The Leopard (Phalanta phalantha phalantha)
This month, we feature a rather common urban butterfly that is "resident" whenever the characteristic Weeping Willow tree (Salix babylonica) is cultivated. The host plant is a sculptural tree that is a favourite with landscape architects, gardeners and tree lovers for its dramatic appearance and rounded, weeping shape.. The Weeping Willow's grace comes from its sweeping, low branches that droop to create its familiar “falling” canopy.
The month of July normally sees hot and humid conditions as the full effect of summer is felt around the northern hemisphere. However, it is still strangely wet for July as far as Singapore is concerned, with many days of rain over the past few weeks. But in these hot months, and the prospects of the El Nino effect hitting countries around the world, rain is always welcomed. The imminent haze from the slash and burn habits of neighbouring countries has also been somewhat lessened by the rains.
The Leopard's wings are coloured a bright cheery orange and are ornamented with black spots and streaks. The underside is paler, with the spots and streaks less defined. The submarginal borders of both wings have a light violet sheen as do the forewings' cell area.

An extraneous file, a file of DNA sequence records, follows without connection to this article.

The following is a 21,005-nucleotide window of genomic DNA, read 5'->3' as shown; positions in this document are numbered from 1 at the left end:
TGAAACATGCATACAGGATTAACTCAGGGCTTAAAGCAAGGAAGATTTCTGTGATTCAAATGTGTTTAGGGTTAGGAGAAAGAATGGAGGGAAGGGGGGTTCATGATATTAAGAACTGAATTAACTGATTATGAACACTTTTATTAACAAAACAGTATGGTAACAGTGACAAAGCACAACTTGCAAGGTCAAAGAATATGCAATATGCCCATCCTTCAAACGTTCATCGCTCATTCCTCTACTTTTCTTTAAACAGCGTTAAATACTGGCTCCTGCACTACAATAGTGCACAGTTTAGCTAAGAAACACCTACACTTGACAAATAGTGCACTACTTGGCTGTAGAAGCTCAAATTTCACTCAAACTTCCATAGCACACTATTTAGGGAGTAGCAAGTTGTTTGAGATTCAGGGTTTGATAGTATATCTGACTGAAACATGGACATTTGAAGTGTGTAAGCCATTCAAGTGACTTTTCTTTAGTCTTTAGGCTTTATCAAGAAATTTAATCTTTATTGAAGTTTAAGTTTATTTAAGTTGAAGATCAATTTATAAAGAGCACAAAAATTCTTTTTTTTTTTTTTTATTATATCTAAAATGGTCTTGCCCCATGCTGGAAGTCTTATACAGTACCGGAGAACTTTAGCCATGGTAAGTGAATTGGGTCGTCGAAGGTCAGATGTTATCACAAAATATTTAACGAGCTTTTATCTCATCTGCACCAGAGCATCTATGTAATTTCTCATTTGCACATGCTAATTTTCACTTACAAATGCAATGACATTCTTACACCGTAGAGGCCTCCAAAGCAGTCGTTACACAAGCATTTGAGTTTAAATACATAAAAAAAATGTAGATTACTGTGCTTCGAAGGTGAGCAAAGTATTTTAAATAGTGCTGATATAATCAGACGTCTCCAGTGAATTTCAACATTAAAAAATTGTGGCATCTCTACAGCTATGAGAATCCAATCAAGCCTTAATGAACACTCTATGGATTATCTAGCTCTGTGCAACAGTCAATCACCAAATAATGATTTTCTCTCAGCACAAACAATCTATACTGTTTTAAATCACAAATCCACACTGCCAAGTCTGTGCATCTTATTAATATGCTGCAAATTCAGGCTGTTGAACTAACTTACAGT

The species is common in urban areas where its host plant is found. Where the effect from pesticides are minimised, the butterfly can always be found fluttering around the leaves of the Weeping Willow in parks and gardens. The Leopard has a rather restless flight, always on the move as it flutters from flower to flower. Rarely has it been observed with its wings opened flat to sunbathe, or stopping to rest with its wings folded upright. It's a busy butterfly - always moving and fluttering, as if there was a lot of work and feeding to do all the time.
A mating pair of Leopards
Being skittish, it is not the easiest of butterflies to photography, even though it is common. Perhaps the cool early morning hours and the later part of the evening would be the best time to try to catch this butterfly at rest where it will be more cooperative for a shot.
Males and females look very similar, and around the host plant, often several of them can be found fluttering and frolicking amongst the long drooping leaves of the Weeping Willow. The caterpillars are well camouflaged, but the pupa bears very attractive red outlined silvery spots. The life history as recorded is rather short - around 16-18 days in total from egg to eclosion.
The Leopard is certainly one of the urban butterflies that will be appreciated for its beauty and rich cheery orange colour, and a species that should be helped to survive in our urban parks and gardens through judicious horticultural planting and the minimisation of the use of pesticides.
Text by Khew SK : Photos by Anthony Wong, Bobby Mun, Federick Ho, Horace Tan, Tan CP & Khew SK ; Life History by Soon Chye